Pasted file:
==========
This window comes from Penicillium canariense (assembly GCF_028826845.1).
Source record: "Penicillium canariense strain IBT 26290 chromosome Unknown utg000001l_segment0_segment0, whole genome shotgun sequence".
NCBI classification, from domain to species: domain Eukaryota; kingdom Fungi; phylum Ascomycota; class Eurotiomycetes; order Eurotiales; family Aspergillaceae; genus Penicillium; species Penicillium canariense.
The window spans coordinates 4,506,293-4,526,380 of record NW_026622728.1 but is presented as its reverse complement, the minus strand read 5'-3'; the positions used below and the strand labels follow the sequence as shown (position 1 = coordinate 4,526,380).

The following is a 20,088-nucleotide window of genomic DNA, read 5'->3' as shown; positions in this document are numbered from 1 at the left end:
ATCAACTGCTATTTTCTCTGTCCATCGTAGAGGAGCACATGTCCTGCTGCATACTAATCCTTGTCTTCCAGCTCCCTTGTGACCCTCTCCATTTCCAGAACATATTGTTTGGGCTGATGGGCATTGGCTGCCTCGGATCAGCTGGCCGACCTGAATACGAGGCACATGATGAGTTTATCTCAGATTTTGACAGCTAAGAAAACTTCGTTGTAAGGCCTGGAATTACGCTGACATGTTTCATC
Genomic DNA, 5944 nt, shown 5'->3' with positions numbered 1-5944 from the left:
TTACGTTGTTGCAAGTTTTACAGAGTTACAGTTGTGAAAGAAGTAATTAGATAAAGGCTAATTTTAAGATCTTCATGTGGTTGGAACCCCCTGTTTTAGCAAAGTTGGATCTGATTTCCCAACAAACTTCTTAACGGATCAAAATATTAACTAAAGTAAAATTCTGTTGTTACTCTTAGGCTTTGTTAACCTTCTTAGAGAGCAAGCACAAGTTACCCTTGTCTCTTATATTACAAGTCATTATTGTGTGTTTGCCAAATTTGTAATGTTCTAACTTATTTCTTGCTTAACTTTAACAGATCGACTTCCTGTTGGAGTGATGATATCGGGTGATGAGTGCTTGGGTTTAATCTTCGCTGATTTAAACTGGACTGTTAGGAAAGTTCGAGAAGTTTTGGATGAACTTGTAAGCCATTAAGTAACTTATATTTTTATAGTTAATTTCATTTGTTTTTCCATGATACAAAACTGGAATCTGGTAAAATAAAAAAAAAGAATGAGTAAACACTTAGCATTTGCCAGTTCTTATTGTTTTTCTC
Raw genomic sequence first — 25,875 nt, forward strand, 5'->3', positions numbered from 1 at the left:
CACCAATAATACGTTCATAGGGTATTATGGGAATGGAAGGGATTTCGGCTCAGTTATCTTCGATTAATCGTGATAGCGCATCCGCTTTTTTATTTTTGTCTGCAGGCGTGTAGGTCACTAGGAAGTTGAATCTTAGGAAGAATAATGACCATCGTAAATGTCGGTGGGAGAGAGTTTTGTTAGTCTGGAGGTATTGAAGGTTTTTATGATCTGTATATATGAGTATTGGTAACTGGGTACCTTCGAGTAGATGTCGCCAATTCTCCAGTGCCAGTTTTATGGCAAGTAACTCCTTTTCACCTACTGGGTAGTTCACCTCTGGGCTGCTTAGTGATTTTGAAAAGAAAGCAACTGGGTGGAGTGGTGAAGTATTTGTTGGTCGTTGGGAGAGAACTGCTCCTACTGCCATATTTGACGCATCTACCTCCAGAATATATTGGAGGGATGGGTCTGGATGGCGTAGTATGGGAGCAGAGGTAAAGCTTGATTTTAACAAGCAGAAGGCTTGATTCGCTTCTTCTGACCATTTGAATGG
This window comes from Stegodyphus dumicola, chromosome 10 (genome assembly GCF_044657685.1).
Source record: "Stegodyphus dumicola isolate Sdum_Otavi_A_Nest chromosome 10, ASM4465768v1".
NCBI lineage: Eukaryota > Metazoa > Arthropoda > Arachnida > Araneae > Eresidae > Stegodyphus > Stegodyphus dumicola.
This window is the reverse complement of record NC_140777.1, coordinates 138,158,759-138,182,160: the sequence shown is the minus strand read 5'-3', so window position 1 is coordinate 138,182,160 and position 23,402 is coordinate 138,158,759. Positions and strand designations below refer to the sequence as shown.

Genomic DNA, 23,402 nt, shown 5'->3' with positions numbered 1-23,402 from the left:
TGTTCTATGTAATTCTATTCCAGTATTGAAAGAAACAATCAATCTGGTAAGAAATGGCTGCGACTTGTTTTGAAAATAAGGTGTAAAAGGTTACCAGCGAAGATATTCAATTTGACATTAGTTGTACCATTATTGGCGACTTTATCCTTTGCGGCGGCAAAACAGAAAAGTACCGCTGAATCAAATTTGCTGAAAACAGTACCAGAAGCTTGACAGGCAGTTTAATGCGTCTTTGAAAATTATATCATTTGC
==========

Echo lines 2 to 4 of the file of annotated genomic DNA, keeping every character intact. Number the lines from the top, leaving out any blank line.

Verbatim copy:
Source record: "Penicillium canariense strain IBT 26290 chromosome Unknown utg000001l_segment0_segment0, whole genome shotgun sequence".
NCBI classification, from domain to species: domain Eukaryota; kingdom Fungi; phylum Ascomycota; class Eurotiomycetes; order Eurotiales; family Aspergillaceae; genus Penicillium; species Penicillium canariense.
The window spans coordinates 4,506,293-4,526,380 of record NW_026622728.1 but is presented as its reverse complement, the minus strand read 5'-3'; the positions used below and the strand labels follow the sequence as shown (position 1 = coordinate 4,526,380).